Lying because of fear of the future and its consequences also applies to unhealthy and even dangerous behaviors. Nearly one-third of Farber and colleagues surveyed admitted to lying to their therapist about substance and alcohol use. 21% also confirmed that they lied about their eating habits.
According to Farber, people sometimes lie when it comes to addiction, eating disorders and dangerous behaviors; Because they do not want to give up their habits. These people believe that by talking about these addictive behaviors, the therapist will look for more details and insist on quitting.
Even people with less dangerous habits feel the need to lie; Because otherwise, the therapist encourages them to give up these habits, even if they are not ready to do so. In other words, these people are lying because they do not want to give up certain behaviors and habits that they enjoy.
3. Denial status
Denial is another reason why people are not honest in counseling. In fact, they do not want to lie, but they make their problem seem small. The reason for this is that they still can not admit that they have a problem. For example, a person with an alcohol problem may insist in a treatment session that he or she has drunk only a little during the week, when in fact he or she has been drinking too much. People need help to accept their problem before they can be honest with themselves.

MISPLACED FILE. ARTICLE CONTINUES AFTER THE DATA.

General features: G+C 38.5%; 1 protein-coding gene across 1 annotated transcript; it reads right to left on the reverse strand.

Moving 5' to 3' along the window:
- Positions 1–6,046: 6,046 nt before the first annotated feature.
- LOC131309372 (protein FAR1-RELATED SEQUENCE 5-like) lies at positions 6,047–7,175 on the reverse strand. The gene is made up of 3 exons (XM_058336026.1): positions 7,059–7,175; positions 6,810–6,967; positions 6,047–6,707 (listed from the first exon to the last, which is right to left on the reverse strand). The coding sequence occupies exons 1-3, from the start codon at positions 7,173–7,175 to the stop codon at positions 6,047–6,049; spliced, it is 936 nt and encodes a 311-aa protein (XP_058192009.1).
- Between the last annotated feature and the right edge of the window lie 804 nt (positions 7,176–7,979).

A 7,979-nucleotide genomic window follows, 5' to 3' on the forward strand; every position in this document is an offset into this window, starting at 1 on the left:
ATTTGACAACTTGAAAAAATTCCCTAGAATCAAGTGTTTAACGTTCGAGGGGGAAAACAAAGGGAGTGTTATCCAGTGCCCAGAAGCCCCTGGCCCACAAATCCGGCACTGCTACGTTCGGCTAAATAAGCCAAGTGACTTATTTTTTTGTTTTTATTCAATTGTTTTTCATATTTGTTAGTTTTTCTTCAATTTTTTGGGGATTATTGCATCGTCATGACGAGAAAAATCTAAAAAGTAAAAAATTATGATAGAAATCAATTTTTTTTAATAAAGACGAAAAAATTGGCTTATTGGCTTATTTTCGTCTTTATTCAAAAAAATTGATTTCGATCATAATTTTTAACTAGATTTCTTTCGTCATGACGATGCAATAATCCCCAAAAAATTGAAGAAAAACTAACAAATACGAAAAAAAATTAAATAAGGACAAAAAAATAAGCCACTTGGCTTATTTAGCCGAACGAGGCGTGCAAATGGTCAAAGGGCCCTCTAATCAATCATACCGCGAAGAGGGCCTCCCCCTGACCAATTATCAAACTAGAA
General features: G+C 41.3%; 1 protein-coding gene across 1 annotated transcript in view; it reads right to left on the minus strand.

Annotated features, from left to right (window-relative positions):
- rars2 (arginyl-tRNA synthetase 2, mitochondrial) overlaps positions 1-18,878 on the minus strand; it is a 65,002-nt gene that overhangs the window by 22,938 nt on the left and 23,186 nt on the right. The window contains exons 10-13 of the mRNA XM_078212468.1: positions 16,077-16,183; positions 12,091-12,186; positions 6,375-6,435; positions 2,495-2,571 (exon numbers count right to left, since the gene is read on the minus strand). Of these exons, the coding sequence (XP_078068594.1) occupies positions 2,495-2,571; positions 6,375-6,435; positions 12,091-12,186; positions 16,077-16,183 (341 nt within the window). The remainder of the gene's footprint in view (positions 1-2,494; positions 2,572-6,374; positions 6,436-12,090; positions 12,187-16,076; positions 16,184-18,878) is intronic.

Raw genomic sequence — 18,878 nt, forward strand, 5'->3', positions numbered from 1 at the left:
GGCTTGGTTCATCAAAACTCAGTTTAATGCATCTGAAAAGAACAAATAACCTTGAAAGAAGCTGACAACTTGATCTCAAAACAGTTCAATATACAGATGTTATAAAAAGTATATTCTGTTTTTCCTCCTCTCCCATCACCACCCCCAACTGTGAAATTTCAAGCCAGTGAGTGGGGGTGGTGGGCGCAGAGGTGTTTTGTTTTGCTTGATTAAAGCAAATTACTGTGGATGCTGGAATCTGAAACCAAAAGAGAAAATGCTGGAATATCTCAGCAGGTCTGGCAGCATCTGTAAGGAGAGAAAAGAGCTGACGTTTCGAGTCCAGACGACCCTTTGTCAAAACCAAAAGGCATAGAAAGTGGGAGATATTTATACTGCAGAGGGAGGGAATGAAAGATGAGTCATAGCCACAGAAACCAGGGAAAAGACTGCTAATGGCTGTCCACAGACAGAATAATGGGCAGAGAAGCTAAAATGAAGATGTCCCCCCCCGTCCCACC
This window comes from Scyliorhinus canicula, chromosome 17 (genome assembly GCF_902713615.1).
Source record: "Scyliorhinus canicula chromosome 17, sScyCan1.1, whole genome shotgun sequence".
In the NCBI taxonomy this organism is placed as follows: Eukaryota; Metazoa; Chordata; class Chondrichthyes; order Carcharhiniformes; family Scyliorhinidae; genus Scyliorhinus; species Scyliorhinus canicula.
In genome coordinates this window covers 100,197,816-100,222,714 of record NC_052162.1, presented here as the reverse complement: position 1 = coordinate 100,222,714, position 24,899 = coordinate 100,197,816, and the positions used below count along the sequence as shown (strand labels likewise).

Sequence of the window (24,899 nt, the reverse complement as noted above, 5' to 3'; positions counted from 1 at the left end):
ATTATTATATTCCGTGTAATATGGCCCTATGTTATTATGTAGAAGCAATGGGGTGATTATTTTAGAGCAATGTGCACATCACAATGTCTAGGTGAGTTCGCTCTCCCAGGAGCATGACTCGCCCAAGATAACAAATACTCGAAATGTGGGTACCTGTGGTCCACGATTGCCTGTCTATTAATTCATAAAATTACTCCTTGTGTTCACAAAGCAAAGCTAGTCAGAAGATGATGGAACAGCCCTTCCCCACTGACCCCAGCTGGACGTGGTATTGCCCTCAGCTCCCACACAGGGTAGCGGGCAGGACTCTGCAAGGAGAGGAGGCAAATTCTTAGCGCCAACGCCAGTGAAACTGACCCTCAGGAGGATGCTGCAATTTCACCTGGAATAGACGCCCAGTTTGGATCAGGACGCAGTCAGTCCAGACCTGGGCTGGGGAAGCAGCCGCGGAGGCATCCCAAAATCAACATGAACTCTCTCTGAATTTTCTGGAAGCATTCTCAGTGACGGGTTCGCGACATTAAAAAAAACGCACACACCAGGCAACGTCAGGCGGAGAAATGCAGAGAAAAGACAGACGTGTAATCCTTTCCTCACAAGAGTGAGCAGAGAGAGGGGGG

Denial is also a common defense mechanism and coping skill for patients dealing with anxious situations. According to research, these stressful situations have a wide range: from an unchangeable situation such as illness to situations that are difficult to change, such as successive fractures.
4. Reluctance to recall the crisis
Another reason to lie to a psychotherapist is to limit the negative and overt effects of the truth: effects such as emotional suffering. These people do not want to talk about the crisis they have left behind; Because it bothers them a lot. They are afraid of becoming anxious, suffering, and suffering again by talking about painful experiences.